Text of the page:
Non-government organisations (NGOs) such as CAEPA Cameroon continue to fight for women’s right and to educate women on how to become independent and self-reliant. This is done through vocational training (agriculture, farming, environment protection), education (use of technology, accounting, entrepreneurship classes), healthcare (voluntary HIV/AIDS screening and education about safe sex practices), counselling, and community outreach programs.

 

Violence against women is a serious and growing problem in Cameroon’s Northwest region. In addition to gender stereotyping rooted deeply in tradition and folklore, the situation has been exacerbated by the influx of internally displaced people (IDPs), poverty, unemployment, disease, and other factors brought about by the in-fighting and corruption. We must protect women and children by providing early intervention, ease of reporting, access to counselling and healthcare, but also by educating the perpetrators and would-be perpetrators on equality and women’s rights. It is an uphill battle, but one that can be overcome with time if enough resources are put into place.

 

Comments 14

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Anita Shrestha
Feb 08
Feb 08

Dear Sis
It is really heartbreaking issues about women. Please do more and more for favour of this groups. Dear what is your next plan for minimizing this types of negative things. Plz do good for them. You are sources of their inspiration

CAEPA Cameroon
Feb 08
Feb 08

In order to tackle the extreme record of Gender-Based violence in the Anglophone parts of Cameroon, particularly in the North West region, CAEPA aims at reducing cases of sexual and gender-based violence and enhancing the rights of women and girls through advocacy, policy dialogue, capacity building and community partnership in the Northwestern region of Cameroon.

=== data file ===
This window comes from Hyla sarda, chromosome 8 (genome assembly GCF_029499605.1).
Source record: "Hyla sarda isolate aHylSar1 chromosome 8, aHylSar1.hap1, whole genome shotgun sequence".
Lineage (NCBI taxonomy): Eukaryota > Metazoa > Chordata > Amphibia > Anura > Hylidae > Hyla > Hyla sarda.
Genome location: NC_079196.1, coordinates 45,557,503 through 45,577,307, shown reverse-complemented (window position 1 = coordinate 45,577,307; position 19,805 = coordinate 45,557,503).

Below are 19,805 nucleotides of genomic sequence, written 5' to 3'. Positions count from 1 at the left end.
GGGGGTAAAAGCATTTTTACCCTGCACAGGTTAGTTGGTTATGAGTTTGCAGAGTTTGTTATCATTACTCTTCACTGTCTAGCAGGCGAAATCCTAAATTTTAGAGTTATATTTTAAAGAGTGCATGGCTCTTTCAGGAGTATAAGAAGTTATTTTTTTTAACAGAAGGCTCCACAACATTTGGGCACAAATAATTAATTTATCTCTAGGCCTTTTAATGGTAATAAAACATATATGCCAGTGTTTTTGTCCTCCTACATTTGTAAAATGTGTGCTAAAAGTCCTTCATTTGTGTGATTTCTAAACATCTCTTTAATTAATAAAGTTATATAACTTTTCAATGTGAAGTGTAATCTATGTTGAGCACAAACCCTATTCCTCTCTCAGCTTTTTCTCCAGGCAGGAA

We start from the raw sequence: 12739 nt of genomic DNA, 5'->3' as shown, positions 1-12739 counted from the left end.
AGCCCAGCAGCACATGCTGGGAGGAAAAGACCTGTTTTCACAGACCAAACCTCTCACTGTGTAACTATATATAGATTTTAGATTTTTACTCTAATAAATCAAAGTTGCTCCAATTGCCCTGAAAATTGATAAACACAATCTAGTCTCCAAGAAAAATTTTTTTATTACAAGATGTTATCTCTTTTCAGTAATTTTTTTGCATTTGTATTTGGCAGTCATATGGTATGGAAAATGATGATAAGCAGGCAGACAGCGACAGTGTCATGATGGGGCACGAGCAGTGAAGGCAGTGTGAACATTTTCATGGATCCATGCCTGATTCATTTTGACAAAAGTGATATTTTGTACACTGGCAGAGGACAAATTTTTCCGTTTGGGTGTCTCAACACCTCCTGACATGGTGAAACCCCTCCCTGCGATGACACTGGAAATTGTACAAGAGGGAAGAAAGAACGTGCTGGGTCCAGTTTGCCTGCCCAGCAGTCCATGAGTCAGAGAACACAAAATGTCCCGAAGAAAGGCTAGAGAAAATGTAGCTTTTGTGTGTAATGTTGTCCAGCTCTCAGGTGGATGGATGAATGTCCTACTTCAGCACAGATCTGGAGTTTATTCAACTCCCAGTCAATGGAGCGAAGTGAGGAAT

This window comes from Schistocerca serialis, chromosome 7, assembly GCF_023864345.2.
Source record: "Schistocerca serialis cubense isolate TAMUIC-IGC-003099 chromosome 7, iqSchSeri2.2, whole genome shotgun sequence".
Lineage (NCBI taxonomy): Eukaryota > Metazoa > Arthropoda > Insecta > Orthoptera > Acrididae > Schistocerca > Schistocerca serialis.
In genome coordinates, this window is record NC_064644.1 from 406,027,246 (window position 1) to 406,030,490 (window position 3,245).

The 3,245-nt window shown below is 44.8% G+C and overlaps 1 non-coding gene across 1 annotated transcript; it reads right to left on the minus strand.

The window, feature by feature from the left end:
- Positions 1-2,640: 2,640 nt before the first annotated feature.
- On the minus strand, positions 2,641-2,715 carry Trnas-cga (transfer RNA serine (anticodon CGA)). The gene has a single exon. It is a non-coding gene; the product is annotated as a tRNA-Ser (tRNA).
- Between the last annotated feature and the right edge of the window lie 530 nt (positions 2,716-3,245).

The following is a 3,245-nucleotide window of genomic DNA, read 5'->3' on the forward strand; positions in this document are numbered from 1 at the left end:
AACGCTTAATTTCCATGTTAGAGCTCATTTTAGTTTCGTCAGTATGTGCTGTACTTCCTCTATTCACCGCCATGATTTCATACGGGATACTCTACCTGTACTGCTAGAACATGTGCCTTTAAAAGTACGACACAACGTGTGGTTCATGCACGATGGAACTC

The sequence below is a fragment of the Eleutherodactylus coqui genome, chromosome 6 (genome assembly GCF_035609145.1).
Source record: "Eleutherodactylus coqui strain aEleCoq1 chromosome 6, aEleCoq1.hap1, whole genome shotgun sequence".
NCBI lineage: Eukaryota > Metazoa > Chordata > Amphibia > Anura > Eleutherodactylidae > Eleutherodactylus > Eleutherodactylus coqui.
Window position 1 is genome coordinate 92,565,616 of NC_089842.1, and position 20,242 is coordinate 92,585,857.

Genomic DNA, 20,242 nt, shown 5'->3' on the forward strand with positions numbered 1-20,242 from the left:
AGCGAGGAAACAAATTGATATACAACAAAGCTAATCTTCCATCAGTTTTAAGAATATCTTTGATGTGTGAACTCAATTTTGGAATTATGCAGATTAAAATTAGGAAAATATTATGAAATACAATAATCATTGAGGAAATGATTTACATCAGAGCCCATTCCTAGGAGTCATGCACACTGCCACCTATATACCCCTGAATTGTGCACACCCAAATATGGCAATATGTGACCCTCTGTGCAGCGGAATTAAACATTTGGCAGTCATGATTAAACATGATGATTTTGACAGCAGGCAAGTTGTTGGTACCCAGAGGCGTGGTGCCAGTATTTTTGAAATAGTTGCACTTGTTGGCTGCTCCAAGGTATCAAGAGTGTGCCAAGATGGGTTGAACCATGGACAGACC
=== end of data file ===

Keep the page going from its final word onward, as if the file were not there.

Hello again, CAEPA Cameroon,

I appreciate the work you are doing, especially on conducting surveys in order to provide statistics on gender-based violence and even on widowhood (previous post).

I hope you can connect with our Cameroonian sisters here. Thank you for sharing this with us!

CAEPA Cameroon
Feb 08
Feb 08

Yes ofcourse At CAEPA Cameroon we believe when people facing injustice come together to understand their situation, put in the open what is often hidden, they can identify solutions, and work collectively to demand or create a more just reality. What they need are resources, knowledge, allies and constant support in order to succeed.

You are truly doing important work, CAEPA Cameroon! Thank you for doing all of these. We appreciate you. Have a lovely day!

CAEPA Cameroon
Feb 10
Feb 10

Thank You

Martyiyi
Feb 08
Feb 08

Tears running through my eyes. It is really heart breaking. God is our leader.

CAEPA Cameroon
Feb 08
Feb 08

Don't cry Sister that is the reality about our situation and if we don't rise up and say enough is enough no one will do it for us. Stay well

Jill Langhus
Feb 10
Feb 10

Hi there,

Thanks for sharing your work and post. Do you have any social media page(s)/link(s) for us to like/follow?

Felicitas Wung
Feb 10
Feb 10

Is terrible my dear.
Thanks for the information.

laison sylvie
Feb 10
Feb 10

I connect completely. Thank you for sharing those facts.

CAEPA Cameroon
Feb 10
Feb 10

You welcome sister